Protection After Trial:
Mandatory Consideration by the Court of Imposition of a Non-Harassment Order Upon Conviction
What is proposed - summary
39. The court will be required to always consider whether to impose a criminal non-harassment order following an offender being convicted of domestic abuse offences.
What is proposed - further detail
40. Section 234A of the 1995 Act empowers criminal courts to make non-harassment orders ( NHOs). NHOs require offenders to refrain from specified conduct in relation to the victim. For example, the NHO could specify that the offender should not approach the victim's house and/or place of work.
41. Currently, a prosecutor is required to apply to court to consider imposing a criminal NHO following conviction. The court may make the NHO if it is satisfied on the balance of probabilities that it is appropriate to do so to protect the victim from harassment or further harassment.
42. In considering an application for a NHO, the court may, in certain circumstances, have regard to information provided by the prosecutor on previous misconduct by the offender towards the victim. The court will of course also consider the circumstances of the offence the offender has just been convicted of against the victim.
43. As noted above, there is no obligation on the court to consider making an NHO unless an application is made by a prosecutor and there is no obligation on prosecutors to make such an application. Where an application is considered by the court there is no obligation on the court to provide reasons for its decision be that whether to grant or reject the application.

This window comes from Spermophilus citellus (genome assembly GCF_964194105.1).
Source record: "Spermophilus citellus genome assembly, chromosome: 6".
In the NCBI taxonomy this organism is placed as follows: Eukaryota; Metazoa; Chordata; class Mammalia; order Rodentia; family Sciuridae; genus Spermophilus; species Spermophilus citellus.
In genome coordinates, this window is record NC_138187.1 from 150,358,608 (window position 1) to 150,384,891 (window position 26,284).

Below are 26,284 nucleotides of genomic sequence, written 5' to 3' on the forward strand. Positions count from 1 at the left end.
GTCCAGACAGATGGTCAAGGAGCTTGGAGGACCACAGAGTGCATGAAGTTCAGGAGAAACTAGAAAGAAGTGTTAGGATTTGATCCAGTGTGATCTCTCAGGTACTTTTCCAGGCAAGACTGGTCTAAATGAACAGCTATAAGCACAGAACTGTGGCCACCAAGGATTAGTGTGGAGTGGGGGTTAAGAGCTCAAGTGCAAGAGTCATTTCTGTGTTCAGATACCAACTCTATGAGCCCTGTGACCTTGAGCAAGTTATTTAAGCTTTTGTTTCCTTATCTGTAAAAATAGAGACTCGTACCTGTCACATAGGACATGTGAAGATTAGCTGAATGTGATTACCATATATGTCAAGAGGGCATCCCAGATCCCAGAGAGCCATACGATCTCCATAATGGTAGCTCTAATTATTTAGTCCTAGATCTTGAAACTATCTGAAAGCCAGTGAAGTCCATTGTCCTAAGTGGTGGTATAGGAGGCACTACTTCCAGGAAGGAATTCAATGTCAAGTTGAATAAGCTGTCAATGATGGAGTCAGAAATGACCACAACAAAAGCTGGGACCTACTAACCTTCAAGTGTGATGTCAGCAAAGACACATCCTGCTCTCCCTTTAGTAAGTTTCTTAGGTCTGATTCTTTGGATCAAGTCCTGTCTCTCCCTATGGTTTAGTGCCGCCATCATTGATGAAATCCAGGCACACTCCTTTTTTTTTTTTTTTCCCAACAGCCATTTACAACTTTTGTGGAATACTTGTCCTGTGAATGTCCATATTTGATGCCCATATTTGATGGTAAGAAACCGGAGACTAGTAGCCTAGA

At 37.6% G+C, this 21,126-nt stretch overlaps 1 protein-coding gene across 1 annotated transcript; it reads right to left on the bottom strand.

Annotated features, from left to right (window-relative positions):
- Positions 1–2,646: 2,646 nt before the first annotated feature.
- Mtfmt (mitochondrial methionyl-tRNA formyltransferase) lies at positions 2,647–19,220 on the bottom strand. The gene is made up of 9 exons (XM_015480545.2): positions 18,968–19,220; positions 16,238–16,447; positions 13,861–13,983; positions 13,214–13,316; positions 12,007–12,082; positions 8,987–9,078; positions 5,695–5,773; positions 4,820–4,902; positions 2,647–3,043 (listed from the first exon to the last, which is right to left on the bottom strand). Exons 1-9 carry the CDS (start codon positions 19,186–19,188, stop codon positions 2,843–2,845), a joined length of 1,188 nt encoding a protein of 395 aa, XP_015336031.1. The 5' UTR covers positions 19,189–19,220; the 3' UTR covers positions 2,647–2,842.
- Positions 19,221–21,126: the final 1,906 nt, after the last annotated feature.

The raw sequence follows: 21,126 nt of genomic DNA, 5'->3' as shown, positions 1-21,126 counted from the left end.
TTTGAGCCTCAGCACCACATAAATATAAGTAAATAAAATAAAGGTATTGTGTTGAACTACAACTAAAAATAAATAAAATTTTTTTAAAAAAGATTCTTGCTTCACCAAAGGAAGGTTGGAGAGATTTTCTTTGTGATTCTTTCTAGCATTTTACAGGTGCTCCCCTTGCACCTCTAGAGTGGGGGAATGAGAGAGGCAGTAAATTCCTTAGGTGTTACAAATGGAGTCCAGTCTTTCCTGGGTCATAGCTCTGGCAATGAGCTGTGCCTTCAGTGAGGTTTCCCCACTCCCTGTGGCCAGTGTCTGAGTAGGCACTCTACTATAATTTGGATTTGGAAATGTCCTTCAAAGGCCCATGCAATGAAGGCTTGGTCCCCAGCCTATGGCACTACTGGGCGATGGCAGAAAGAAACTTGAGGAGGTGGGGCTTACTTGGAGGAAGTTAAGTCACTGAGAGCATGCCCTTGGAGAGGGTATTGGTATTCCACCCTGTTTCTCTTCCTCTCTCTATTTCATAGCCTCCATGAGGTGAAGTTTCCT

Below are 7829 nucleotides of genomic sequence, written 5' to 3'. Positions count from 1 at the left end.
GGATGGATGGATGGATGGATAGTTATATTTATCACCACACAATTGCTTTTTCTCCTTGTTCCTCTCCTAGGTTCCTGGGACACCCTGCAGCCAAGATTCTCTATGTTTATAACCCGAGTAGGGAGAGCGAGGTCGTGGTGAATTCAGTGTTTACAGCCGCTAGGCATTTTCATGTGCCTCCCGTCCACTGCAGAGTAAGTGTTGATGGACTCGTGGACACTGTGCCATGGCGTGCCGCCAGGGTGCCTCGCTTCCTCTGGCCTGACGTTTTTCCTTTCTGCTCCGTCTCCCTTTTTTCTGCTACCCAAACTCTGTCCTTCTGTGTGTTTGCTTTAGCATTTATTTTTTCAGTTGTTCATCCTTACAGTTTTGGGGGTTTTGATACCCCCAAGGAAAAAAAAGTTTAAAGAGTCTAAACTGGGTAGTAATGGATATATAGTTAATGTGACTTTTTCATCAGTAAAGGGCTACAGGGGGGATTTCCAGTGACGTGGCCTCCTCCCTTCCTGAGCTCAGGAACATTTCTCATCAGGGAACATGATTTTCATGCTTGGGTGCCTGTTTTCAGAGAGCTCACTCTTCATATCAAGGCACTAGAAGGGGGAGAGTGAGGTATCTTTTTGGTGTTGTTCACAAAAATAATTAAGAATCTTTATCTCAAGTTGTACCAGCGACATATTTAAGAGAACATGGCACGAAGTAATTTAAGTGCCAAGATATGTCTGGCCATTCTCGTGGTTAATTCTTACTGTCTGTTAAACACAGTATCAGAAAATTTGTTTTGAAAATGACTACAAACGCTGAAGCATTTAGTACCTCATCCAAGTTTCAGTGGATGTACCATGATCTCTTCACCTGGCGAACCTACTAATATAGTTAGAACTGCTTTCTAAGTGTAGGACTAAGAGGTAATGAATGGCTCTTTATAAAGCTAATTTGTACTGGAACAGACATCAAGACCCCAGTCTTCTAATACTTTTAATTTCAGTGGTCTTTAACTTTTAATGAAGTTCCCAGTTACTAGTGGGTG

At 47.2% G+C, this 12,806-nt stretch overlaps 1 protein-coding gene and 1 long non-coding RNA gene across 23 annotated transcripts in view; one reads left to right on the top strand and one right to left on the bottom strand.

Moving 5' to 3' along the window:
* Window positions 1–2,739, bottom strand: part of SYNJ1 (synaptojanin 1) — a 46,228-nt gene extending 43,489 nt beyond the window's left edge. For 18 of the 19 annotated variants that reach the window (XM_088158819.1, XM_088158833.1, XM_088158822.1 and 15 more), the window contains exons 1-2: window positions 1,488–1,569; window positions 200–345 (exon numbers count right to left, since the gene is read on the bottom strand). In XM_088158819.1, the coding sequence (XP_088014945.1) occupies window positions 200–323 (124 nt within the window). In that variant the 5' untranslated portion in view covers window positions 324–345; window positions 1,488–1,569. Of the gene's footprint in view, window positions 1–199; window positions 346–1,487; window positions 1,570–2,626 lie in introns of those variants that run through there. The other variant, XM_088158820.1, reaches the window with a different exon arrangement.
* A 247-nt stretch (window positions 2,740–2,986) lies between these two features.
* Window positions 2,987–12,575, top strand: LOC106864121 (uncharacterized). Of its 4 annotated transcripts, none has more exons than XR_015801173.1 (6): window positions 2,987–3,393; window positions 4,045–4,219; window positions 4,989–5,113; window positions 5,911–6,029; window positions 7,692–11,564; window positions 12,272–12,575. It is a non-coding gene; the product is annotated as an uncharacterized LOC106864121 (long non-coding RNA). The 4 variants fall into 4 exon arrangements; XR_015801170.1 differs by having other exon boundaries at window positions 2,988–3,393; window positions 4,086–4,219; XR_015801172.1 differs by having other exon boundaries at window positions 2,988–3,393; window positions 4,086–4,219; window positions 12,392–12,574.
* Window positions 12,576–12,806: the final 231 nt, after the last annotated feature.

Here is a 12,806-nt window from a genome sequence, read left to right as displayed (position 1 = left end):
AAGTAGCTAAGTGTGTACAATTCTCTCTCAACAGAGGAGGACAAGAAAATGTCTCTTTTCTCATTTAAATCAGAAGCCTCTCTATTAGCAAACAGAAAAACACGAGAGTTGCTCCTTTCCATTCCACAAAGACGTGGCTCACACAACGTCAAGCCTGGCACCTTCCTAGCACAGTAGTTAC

44. We propose to strengthen the use of NHOs by requiring the court to consider whether an NHO is appropriate in every case where an offender is convicted of the new domestic abuse offence or an offence with the domestic abuse aggravation. This would remove the need for an application by the prosecutor in those cases and would ensure the protection needs of victims are always directly considered by the court.
45. The intention is that the court will be able to seek information about the offender, and in certain circumstances, the offender's criminal record, from the prosecutor as part of the court's consideration of the merits of making an NHO. We propose that the court should provide reasons for its decision to make or refuse to make an NHO.
Benefit of what is proposed
46. Requiring a court to always consider imposing a criminal NHO in all cases where an offender has been convicted of domestic abuse offences will strengthen the operation of NHOs, enhancing protection for victims and reduce the administrative burden on prosecutors.